Theoretical Foundations of Incident Command: Acting
Prerequisite: Theoretical Foundations of Incident Command: Thinking
This second course introduces the more social and political aspect of incident command research, building on the psychological aspects developed in the first course. This course relies heavily on incident command research developed for forest fire command practices. Much of the research is international in scope, arising from Australia, the United Kingdom, Sweden and the United States. Key concepts include crew cohesion and leadership style.
Unit 1: The Wildland Fire Service and the Group Assignment
This course on incident command theory moves beyond thinking to acting-acting resulting from the thinking. In Unit One we begin by introducing a different type of fire service that has embraced incident command theory for over a decade already. Consequently, the municipal fire service has much to learn from this different type of fire service, the wildland fire service.
The objective of this unit is:
- Appreciate the value of the wildland fire service as a guide to developing incident command theory for the municipal fire service.
- Begin application of incident command theory, originally developed for the wildland fire service, on some of the standards developed by the NFPA for the municipal fire service.
Unit 2: Situational Awareness
We can’t finish the thinking part of incident command so easily. The reason is that we need to understand how researchers who have contributed to the wildland fire service have thought about thinking.
There are none. This is because you are exposed to education, not training in this unit. If you must have an objective, it would be: appreciation for the value of psychological research on wildland fire incident command. Note: anytime you read the word, ‘appreciation’ little concrete is expected but much abstract is expected.
Unit 3: The Role of Group Cohesion
Finally we begin incident command acting theory by studying five crew cohesion.
Unit 4: The Role of Doctrine, Organizational Culture and Society
Although the story may be apocryphal, the Duke of Wellington was believed to have said: “The Battle of Waterloo was won on the playing fields of Eton.” That is, that Napoleon’s army was defeated by British officers who had learned the values and norms of teamwork as children playing games at the most famous public, (really private), school in Britain. Essentially that type of socialization process was not present among French officers and so Wellington was able to “buy time” in a defensive position, husbanding resources despite Napoleon’ s attacks until the Prussian army arrived to provide enough additional force to defeat Napoleon.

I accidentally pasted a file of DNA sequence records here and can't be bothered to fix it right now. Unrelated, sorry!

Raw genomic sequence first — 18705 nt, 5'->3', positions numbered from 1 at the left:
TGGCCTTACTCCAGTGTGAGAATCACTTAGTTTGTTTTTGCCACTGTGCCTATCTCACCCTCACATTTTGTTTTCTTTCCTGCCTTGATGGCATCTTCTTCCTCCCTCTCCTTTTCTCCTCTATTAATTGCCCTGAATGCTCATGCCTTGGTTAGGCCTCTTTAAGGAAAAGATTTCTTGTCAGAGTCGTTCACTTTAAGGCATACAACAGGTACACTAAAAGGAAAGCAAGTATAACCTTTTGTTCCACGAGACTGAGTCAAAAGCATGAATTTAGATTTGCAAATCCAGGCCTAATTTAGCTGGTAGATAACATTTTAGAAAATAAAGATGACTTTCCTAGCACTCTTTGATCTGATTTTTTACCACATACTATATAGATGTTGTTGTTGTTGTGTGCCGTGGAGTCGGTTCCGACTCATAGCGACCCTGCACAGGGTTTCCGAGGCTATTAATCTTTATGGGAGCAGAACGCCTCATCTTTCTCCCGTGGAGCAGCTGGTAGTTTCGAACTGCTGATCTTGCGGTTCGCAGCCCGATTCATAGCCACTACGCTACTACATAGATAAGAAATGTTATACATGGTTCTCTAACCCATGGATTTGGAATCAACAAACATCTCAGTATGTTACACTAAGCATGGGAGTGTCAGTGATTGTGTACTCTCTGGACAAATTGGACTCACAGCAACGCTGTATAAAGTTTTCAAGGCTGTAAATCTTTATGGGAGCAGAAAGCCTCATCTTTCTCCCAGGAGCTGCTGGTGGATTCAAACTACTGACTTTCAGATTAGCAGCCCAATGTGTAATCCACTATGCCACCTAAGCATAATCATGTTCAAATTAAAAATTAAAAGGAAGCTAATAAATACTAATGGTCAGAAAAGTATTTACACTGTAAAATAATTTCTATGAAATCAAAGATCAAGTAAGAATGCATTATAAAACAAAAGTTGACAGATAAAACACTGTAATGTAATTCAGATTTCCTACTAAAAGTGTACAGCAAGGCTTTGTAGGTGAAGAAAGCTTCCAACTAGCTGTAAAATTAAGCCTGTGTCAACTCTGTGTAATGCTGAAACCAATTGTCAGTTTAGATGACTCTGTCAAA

We start with this quotation to recognize that an “incident commander” like General Wellington relied not only on tactical genius, relied not only on logistical competence, but also relied on the distant, long past socialization of his officers to win the battle. Wellington had power; generals on the battlefield usually do. Yet even Wellington would recognize he had no control over the curriculum or the educational methods employed at Eton ten to twenty years before the battle; nevertheless, he admits to benefiting from this happenstance.
In an analogous fashion we argue that whereas an incident commander can control size-up and an incident commander can have significant, although not total, control over company dynamics, the incident commander has less control over larger issues of department practice such as SOGs or training. Nevertheless, some influence on SOG revision and training to SOGs is possible. The incident commander has even less control over the organizational culture within the fire service, or the occupational prestige that society assigns to firefighters. These factors can, however, affect the performance of incident commanders even when control is not possible. What the incident commander can do, however, is increase an appreciation for these larger factors, adjusting strategy and tactics accordingly.
John Benoit, Ph.D.
John Benoit has been an applied sociologist, employing social science research to fire service administration. He obtained his PhD in sociology from the Johns Hopkins University in 1975, writing a dissertation on the effect of information flow on risk taking. He had worked at Dalhousie for 24 years, spending the last 20 as Director, Fire Management Education. During this time he wrote and co-wrote several of the courses, editing others. His principal areas of expertise include fire department-municipal government relations, the volunteer fire service, some aspects of personnel management, and theoretical perspectives on emergency management. In addition to course development, he has conducted research and published in the areas of volunteer fire administration, and disaster management. John recently retired and is now examining the effect of rural volunteer fire departments on the local community, and the impact of courageous experience and social capital on local economic development.